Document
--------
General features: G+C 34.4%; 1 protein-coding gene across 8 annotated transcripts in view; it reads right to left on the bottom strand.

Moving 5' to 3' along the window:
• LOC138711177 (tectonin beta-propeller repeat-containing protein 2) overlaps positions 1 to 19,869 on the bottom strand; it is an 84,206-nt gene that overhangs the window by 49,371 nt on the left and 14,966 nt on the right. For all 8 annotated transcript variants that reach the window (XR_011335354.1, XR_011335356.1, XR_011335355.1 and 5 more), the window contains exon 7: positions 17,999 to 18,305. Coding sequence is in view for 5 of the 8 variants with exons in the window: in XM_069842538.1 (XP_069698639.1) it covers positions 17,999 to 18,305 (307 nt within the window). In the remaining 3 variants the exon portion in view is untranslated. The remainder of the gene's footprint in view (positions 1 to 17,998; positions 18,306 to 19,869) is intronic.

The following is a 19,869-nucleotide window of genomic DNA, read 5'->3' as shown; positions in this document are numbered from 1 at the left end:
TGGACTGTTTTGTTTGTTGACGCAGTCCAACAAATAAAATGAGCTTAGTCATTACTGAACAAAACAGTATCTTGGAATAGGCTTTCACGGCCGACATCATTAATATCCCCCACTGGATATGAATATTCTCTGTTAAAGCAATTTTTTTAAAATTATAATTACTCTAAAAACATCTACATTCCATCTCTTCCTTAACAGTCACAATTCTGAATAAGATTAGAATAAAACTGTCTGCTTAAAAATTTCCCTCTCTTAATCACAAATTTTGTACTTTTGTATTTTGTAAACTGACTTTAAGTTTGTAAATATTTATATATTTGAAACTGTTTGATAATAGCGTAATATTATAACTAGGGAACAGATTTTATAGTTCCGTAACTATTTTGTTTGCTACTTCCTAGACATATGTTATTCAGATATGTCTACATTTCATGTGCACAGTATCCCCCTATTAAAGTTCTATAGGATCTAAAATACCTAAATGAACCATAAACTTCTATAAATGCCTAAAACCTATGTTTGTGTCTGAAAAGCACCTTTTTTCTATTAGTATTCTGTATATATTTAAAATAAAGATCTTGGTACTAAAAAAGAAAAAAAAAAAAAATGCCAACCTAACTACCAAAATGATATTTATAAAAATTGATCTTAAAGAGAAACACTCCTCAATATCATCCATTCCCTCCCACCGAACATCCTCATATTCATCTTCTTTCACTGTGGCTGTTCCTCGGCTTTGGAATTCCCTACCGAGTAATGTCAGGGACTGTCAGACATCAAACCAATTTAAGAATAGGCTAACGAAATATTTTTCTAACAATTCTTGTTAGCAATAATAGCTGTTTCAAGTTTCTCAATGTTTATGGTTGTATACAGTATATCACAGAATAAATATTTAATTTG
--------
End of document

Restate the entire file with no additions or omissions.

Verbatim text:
General features: G+C 34.4%; 1 protein-coding gene across 8 annotated transcripts in view; it reads right to left on the bottom strand.

Moving 5' to 3' along the window:
• LOC138711177 (tectonin beta-propeller repeat-containing protein 2) overlaps positions 1 to 19,869 on the bottom strand; it is an 84,206-nt gene that overhangs the window by 49,371 nt on the left and 14,966 nt on the right. For all 8 annotated transcript variants that reach the window (XR_011335354.1, XR_011335356.1, XR_011335355.1 and 5 more), the window contains exon 7: positions 17,999 to 18,305. Coding sequence is in view for 5 of the 8 variants with exons in the window: in XM_069842538.1 (XP_069698639.1) it covers positions 17,999 to 18,305 (307 nt within the window). In the remaining 3 variants the exon portion in view is untranslated. The remainder of the gene's footprint in view (positions 1 to 17,998; positions 18,306 to 19,869) is intronic.

The following is a 19,869-nucleotide window of genomic DNA, read 5'->3' as shown; positions in this document are numbered from 1 at the left end:
TGGACTGTTTTGTTTGTTGACGCAGTCCAACAAATAAAATGAGCTTAGTCATTACTGAACAAAACAGTATCTTGGAATAGGCTTTCACGGCCGACATCATTAATATCCCCCACTGGATATGAATATTCTCTGTTAAAGCAATTTTTTTAAAATTATAATTACTCTAAAAACATCTACATTCCATCTCTTCCTTAACAGTCACAATTCTGAATAAGATTAGAATAAAACTGTCTGCTTAAAAATTTCCCTCTCTTAATCACAAATTTTGTACTTTTGTATTTTGTAAACTGACTTTAAGTTTGTAAATATTTATATATTTGAAACTGTTTGATAATAGCGTAATATTATAACTAGGGAACAGATTTTATAGTTCCGTAACTATTTTGTTTGCTACTTCCTAGACATATGTTATTCAGATATGTCTACATTTCATGTGCACAGTATCCCCCTATTAAAGTTCTATAGGATCTAAAATACCTAAATGAACCATAAACTTCTATAAATGCCTAAAACCTATGTTTGTGTCTGAAAAGCACCTTTTTTCTATTAGTATTCTGTATATATTTAAAATAAAGATCTTGGTACTAAAAAAGAAAAAAAAAAAAAATGCCAACCTAACTACCAAAATGATATTTATAAAAATTGATCTTAAAGAGAAACACTCCTCAATATCATCCATTCCCTCCCACCGAACATCCTCATATTCATCTTCTTTCACTGTGGCTGTTCCTCGGCTTTGGAATTCCCTACCGAGTAATGTCAGGGACTGTCAGACATCAAACCAATTTAAGAATAGGCTAACGAAATATTTTTCTAACAATTCTTGTTAGCAATAATAGCTGTTTCAAGTTTCTCAATGTTTATGGTTGTATACAGTATATCACAGAATAAATATTTAATTTG